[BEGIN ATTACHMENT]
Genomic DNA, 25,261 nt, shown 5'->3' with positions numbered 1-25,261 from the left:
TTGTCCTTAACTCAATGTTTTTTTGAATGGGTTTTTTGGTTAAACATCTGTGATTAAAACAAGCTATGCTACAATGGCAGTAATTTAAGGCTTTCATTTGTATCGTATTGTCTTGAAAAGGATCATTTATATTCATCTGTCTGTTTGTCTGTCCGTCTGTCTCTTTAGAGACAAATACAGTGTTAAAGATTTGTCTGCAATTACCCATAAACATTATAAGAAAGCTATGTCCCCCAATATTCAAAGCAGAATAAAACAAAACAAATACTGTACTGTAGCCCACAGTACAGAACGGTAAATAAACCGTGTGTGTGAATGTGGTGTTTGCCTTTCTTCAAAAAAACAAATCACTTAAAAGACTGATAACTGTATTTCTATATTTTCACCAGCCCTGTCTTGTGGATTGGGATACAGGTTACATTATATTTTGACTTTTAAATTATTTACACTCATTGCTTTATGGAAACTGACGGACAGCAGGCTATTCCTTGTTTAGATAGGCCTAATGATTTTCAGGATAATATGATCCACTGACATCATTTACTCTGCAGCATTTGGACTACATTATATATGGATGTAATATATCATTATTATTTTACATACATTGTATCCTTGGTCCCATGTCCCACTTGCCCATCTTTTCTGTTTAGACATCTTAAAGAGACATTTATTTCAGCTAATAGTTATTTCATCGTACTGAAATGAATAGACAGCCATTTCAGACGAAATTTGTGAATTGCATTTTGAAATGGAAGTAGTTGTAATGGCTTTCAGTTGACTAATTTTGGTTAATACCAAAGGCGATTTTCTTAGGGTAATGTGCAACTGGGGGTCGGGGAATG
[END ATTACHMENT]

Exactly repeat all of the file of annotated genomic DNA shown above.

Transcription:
Genomic DNA, 25,261 nt, shown 5'->3' with positions numbered 1-25,261 from the left:
TTGTCCTTAACTCAATGTTTTTTTGAATGGGTTTTTTGGTTAAACATCTGTGATTAAAACAAGCTATGCTACAATGGCAGTAATTTAAGGCTTTCATTTGTATCGTATTGTCTTGAAAAGGATCATTTATATTCATCTGTCTGTTTGTCTGTCCGTCTGTCTCTTTAGAGACAAATACAGTGTTAAAGATTTGTCTGCAATTACCCATAAACATTATAAGAAAGCTATGTCCCCCAATATTCAAAGCAGAATAAAACAAAACAAATACTGTACTGTAGCCCACAGTACAGAACGGTAAATAAACCGTGTGTGTGAATGTGGTGTTTGCCTTTCTTCAAAAAAACAAATCACTTAAAAGACTGATAACTGTATTTCTATATTTTCACCAGCCCTGTCTTGTGGATTGGGATACAGGTTACATTATATTTTGACTTTTAAATTATTTACACTCATTGCTTTATGGAAACTGACGGACAGCAGGCTATTCCTTGTTTAGATAGGCCTAATGATTTTCAGGATAATATGATCCACTGACATCATTTACTCTGCAGCATTTGGACTACATTATATATGGATGTAATATATCATTATTATTTTACATACATTGTATCCTTGGTCCCATGTCCCACTTGCCCATCTTTTCTGTTTAGACATCTTAAAGAGACATTTATTTCAGCTAATAGTTATTTCATCGTACTGAAATGAATAGACAGCCATTTCAGACGAAATTTGTGAATTGCATTTTGAAATGGAAGTAGTTGTAATGGCTTTCAGTTGACTAATTTTGGTTAATACCAAAGGCGATTTTCTTAGGGTAATGTGCAACTGGGGGTCGGGGAATG